Yesterday, we discussed that God knows everything about us and loves us. That led me to think about us knowing God better. If I don’t spend the time with our Lord God every day, it’s easier for me to act and react like the world would, instead of following the path He directs and lights for me. If I don’t spend time with Him, it is much easier for my sinful nature to take over – and that seldom works out well. “Do not conform to the pattern of this world, but be transformed by the renewing of your mind. Then you will be able to test and approve what God’s will is—his good, pleasing and perfect will.” (Romans 12:2)

If you have eternal life through faith in Jesus Christ, you have come to know God. Jesus prayed, “This is eternal life, that they may know You, the only true God, and Jesus Christ whom You have sent.” (John 17:3) And yet we need to know God far more deeply than we do. After 25 years as a believer, the apostle Paul said that he had not yet attained to knowing Christ as he ought, but he pressed on toward that goal (Phil. 3:8-14). And if that was true of Paul, who wasn’t exactly an average believer, how much more is it true of us! As the prophet Hosea wrote, “let us press on to know the Lord.” (Hosea 6:3)

That his readers would know God more deeply is the main theme of Paul’s prayer. For this reason, ever since I heard about your faith in the Lord Jesus and your love for all God’s people, I have not stopped giving thanks for you, remembering you in my prayers. I keep asking that the God of our Lord Jesus Christ, the glorious Father, may give you the Spirit of wisdom and revelation, so that you may know Him better. I pray that the eyes of your heart may be enlightened in order that you may know the hope to which He has called you, the riches of His glorious inheritance in His holy people, and His incomparably great power for us who believe. That power is the same as the mighty strength He exerted when he raised Christ from the dead and seated Him at His right hand in the heavenly realms, far above all rule and authority, power and dominion, and every name that is invoked, not only in the present age but also in the one to come. And God placed all things under His feet and appointed Him to be head over everything for the church, which is His body, the fullness of Him who fills everything in every way.” (Eph. 1:15-23).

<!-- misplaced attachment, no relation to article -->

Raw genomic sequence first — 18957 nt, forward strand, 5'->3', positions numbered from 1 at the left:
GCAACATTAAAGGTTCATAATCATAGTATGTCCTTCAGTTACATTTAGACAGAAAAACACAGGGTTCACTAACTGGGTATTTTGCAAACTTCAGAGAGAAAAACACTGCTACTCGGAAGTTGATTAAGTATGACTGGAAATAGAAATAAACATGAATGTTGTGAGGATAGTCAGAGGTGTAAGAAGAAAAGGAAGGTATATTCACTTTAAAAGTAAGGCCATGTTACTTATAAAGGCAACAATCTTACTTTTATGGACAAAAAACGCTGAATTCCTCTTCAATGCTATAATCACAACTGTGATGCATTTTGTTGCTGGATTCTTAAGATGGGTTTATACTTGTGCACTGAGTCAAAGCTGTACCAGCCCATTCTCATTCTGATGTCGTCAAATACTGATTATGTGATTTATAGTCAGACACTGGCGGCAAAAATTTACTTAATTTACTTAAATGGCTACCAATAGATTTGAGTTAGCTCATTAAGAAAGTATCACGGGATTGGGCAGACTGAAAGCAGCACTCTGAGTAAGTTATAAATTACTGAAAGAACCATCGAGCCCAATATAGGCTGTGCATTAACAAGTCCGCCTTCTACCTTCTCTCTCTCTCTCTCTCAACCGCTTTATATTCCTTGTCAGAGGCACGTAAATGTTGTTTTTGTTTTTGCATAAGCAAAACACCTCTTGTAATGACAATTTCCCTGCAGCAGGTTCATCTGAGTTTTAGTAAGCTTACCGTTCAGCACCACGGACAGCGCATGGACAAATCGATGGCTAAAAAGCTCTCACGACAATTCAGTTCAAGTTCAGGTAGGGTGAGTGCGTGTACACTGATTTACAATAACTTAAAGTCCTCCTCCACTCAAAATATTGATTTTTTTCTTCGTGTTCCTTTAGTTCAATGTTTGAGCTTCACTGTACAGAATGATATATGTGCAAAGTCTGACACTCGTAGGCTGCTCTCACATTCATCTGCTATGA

He had just unfolded that God has blessed us with every spiritual blessing in the heavenly places in Christ. These blessings include being chosen by the Father (1:4-6); redeemed by the Son, who has also revealed to us God’s eternal purpose (1:7-12); and, sealed by the Holy Spirit (1:13-14). Then Paul writes (1:15), “For this reason…” and goes on to tell them how he prayed for them. The logical connection is, “Because God has given us such a wealth of spiritual blessings, I pray that He would grant you a deeper experiential knowledge of Him.” Paul’s prayer shows us that we should pray often for one another and what we should pray when we do pray.

We should also apply Paul’s prayer to ourselves. We also ought to be praying, “Lord, give me a spirit of wisdom and revelation in knowing You. Grant the same for my mate and my children, and for all of the saints in our church.” Paul’s prayer here teaches us that…We should pray that God would grant that His people know Him more deeply.

Knowing him personally involves knowing many facts about him, but it involves more. Personal knowledge involves a relationship. It requires time spent together. Paul is not praying for an academic knowledge of theology about God, although that is necessary in the process of knowing God. Rather, he is praying for a personal, experiential knowledge of God Himself through Jesus Christ, who is the only way to know the Father (John 14:6, 9).

Are you growing to know God personally through Jesus Christ, as the Holy Spirit reveals Him to you through His Word? Is spending time with God in His Word a priority to you? Knowing God is your supreme need. The quest of your life should be to know Him more and more. With Paul, you should be able to say (Phil. 3:8), “I count all things to be loss in view of the surpassing value of knowing Christ Jesus my Lord, for whom I have suffered the loss of all things, and count them but rubbish so that I may gain Christ.”